I picked up The Drunkard’s Walk due to some oblique recommendation—it may have been Amazon’s—since its likely treatment of probability and randomness promised to be both difficult as well as interesting. It wasn’t until I read the jacket flap and saw that Mlodinow had written for both MacGyver and Star Trek: The Next Generation that I decided I *had* to read the book^{1}.

A drunkard’s walk (or random walk) is a playful scientific term for the phenomenon behind Brownian motion; that is, the random motion of molecules. More generally, it refers to any path which is the product of random movement, including, for instance, the finances of a gambler.

This book is Mlodinow’s attempt to make the relatively opaque world of probability more translucent to us uninitiated and doctorate-less schmucks. You may remember studying probability in middle school (I do); you may also remember being largely baffled by it: the only thing I took away from my class was how to calculate the number of unique possibilities in a string. For instance, a 5 character alphanumeric string consists of a combination of 26 letters plus 10 numerals. Therefore _ _ _ _ _ can be filled in 36×36×36×36×36, or 60,466,176 possible combinations.

Real probability is much more complicated than that textbook example, in large part because factors are rarely independent of one another, and the complex relationships between causal factors is hard to quantify. In fact, when Mlodinow illustrates some of the historical abuses of probability/statistics, turning a complicated real-world situation into an oversimplified textbook problem is usually the root cause.

Mlodinow, who writes books with Stephen Hawking, knows that you the reader aren’t smart enough to write books with Stephen Hawking; neither would you be smart enough to understand the book if he filled it with complicated equations or large charts of numbers. In fact, The Drunkard’s Walk will not teach you how to calculate probability (except perhaps the sort of simple example listed above); neither will it make you an expert on chi squares or *p* values. What it *will* do is destroy some of your preconceptions about, say, “lucky streaks,” which are neither lucky, nor streaks. Mlodinow shows, for instances, that “hot” sports team can have their seasonal performance replicated by a series of coin tosses; so many of the things to which we ascribe special significance are in fact a series of events which follow the normal distribution (the “bell curve”) for random events, and in which outliers (like lucky streaks) inevitably regress to the mean.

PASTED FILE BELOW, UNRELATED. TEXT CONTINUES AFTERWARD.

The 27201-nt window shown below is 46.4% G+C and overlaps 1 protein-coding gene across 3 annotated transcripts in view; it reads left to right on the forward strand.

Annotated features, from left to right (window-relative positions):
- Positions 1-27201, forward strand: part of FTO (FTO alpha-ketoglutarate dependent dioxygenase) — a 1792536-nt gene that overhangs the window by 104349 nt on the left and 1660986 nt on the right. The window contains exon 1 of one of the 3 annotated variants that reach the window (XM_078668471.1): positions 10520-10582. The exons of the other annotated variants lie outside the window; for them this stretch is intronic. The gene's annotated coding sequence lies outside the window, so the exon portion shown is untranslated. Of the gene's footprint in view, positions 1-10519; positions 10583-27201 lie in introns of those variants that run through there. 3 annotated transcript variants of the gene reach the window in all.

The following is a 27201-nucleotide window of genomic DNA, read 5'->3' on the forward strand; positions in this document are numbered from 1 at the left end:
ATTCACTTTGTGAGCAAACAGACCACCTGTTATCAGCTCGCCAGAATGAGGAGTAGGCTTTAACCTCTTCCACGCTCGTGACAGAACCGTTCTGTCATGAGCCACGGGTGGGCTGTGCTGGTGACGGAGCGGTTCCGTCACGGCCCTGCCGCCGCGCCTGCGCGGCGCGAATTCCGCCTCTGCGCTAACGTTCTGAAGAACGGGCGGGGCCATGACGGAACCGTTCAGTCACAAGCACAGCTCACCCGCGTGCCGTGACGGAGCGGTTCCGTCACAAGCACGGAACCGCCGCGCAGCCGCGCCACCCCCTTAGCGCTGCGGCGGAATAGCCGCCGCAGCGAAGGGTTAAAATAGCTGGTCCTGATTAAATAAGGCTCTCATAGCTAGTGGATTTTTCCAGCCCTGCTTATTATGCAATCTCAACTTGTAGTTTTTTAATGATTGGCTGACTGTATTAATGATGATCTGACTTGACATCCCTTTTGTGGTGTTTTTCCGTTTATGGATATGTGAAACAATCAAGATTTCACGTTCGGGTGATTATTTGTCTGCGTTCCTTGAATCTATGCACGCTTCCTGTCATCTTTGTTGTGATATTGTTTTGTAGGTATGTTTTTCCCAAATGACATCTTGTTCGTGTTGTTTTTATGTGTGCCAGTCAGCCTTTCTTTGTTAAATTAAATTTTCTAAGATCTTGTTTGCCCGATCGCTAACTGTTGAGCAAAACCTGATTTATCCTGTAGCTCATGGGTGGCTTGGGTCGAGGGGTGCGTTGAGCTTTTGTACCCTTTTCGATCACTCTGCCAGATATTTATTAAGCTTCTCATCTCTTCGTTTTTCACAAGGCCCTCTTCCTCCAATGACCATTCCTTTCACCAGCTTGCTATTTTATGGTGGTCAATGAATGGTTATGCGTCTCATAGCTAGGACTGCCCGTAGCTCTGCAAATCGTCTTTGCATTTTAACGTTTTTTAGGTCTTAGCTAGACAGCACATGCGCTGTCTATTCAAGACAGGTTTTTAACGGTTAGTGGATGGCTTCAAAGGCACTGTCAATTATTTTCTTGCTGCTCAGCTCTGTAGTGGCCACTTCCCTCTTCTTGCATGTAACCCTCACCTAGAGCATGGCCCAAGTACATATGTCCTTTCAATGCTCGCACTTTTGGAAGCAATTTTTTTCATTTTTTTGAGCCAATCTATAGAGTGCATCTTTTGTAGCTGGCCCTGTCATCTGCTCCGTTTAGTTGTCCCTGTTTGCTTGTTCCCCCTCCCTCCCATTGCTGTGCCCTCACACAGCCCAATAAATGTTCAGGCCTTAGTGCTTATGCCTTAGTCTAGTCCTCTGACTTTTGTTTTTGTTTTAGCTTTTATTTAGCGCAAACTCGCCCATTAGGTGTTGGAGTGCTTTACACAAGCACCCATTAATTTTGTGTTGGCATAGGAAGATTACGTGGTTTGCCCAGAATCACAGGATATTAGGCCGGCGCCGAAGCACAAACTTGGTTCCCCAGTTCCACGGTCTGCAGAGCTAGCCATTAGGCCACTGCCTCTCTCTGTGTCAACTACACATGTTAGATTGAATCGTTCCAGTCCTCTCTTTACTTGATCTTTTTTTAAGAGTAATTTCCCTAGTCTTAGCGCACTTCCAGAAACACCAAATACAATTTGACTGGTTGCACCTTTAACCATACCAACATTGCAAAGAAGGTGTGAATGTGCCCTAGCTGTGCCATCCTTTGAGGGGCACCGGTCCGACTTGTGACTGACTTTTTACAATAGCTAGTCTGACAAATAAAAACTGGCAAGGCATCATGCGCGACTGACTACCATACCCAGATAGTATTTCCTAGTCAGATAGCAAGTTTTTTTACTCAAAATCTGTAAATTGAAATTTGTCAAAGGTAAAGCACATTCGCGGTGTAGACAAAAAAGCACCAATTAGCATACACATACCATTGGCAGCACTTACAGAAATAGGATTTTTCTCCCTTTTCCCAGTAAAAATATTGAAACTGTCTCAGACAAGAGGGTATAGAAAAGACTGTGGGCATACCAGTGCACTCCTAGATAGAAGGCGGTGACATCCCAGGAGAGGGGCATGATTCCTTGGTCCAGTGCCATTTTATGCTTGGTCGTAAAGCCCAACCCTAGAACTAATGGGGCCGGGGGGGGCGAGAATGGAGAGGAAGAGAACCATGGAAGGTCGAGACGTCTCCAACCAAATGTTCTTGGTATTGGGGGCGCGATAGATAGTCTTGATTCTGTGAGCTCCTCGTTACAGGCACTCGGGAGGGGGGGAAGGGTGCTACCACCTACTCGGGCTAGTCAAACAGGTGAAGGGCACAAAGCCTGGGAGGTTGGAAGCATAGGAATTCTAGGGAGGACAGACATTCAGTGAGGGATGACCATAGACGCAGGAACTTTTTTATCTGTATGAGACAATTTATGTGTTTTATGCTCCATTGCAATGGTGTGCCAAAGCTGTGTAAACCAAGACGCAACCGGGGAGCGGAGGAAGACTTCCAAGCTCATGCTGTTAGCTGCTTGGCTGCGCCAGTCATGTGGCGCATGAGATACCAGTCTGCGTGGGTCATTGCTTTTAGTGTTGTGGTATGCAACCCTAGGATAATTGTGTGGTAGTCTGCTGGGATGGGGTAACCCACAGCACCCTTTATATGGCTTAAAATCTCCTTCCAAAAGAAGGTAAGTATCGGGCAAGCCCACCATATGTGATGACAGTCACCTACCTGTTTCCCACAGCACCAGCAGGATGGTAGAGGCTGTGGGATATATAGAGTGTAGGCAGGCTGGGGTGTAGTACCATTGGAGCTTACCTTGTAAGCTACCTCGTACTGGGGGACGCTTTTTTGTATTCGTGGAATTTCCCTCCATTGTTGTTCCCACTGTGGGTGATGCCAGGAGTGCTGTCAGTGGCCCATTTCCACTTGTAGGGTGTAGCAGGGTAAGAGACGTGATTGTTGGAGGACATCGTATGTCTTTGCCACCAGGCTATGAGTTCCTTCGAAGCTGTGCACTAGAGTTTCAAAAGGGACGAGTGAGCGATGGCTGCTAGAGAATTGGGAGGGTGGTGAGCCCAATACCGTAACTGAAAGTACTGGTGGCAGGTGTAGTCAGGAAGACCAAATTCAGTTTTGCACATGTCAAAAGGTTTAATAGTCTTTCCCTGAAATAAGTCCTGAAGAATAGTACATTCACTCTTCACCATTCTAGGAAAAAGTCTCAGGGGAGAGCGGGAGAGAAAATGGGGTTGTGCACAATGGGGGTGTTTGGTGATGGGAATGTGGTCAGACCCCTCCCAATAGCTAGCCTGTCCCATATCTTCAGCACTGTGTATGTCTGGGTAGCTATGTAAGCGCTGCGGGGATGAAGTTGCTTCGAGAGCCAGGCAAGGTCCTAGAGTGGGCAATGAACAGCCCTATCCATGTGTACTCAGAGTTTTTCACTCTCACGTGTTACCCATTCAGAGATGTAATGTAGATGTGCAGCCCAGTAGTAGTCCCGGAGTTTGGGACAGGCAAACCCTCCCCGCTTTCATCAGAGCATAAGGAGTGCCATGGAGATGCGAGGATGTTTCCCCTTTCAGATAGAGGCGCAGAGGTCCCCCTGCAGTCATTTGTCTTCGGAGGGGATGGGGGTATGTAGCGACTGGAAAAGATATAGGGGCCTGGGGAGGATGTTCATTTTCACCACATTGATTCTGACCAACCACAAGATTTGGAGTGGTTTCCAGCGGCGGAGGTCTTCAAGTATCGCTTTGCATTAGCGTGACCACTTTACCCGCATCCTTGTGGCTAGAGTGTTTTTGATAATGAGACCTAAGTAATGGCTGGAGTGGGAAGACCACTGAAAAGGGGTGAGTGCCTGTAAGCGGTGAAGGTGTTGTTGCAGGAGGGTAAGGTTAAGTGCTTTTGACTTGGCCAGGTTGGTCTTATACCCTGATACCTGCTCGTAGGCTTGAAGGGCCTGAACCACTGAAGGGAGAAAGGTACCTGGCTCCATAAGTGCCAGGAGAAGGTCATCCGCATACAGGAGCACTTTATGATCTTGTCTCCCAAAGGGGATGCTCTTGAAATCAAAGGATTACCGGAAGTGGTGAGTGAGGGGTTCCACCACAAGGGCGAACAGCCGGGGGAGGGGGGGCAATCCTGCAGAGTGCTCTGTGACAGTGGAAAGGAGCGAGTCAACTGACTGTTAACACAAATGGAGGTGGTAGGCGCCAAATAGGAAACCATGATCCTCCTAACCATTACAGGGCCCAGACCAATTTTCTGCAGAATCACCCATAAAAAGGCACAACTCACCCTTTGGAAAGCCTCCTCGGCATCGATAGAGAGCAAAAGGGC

The book’s other focus is notable names in the history of statistics and probability, and in this way Mlodinow occasionally meanders into the pleasantly anecdotal, which is usually a welcomed break. Like Bill Bryson’s in his treatment of science history, Mlodinow intersperses these biographical snippets carefully and expertly; they don’t feel bolted on like Malcolm Gladwell’s attempt at the same in Blink; they feel like natural, narrative arms to his larger expository goal.

By the end, I was feeling a little disoriented, trying to mentally reconcile relationships I knew to be causal with Mlodinow’s deconstruction of so many of those same phenomenon. It’s perhaps a testament to the extraordinarily complicated nature of probability^{2} that even after reading the book, the subject’s opacity diminished only ever so slightly. But the book itself was an entertaining and informative read, and a good primer for anyone interested in the subject.

- Clearly, writers for shows like that are beyond reproach.[↩]
- One of Mlodinow’s favorite stories is that of Marilyn vos Savant and the Monty Hall problem, which shows that not only don’t normal people understand probability, but apparently neither to PhDs in mathematics![↩]

I found some of the pieces in Martin Gardner’s famous

Scientific Americancolumn to be the best layman’s treatment of probabilities that are at odds with our intuition. I also had a good experience with Mlodinow’s work in my youth – hisEuclid’s Windowwas the book that introduced me to the Peano postulates and Euclidean/non-Euclidean spaces. One thing that schools never teach about mathematics is its history, or the flavour of how it relates to the way we think – and I find that to be the most interesting part.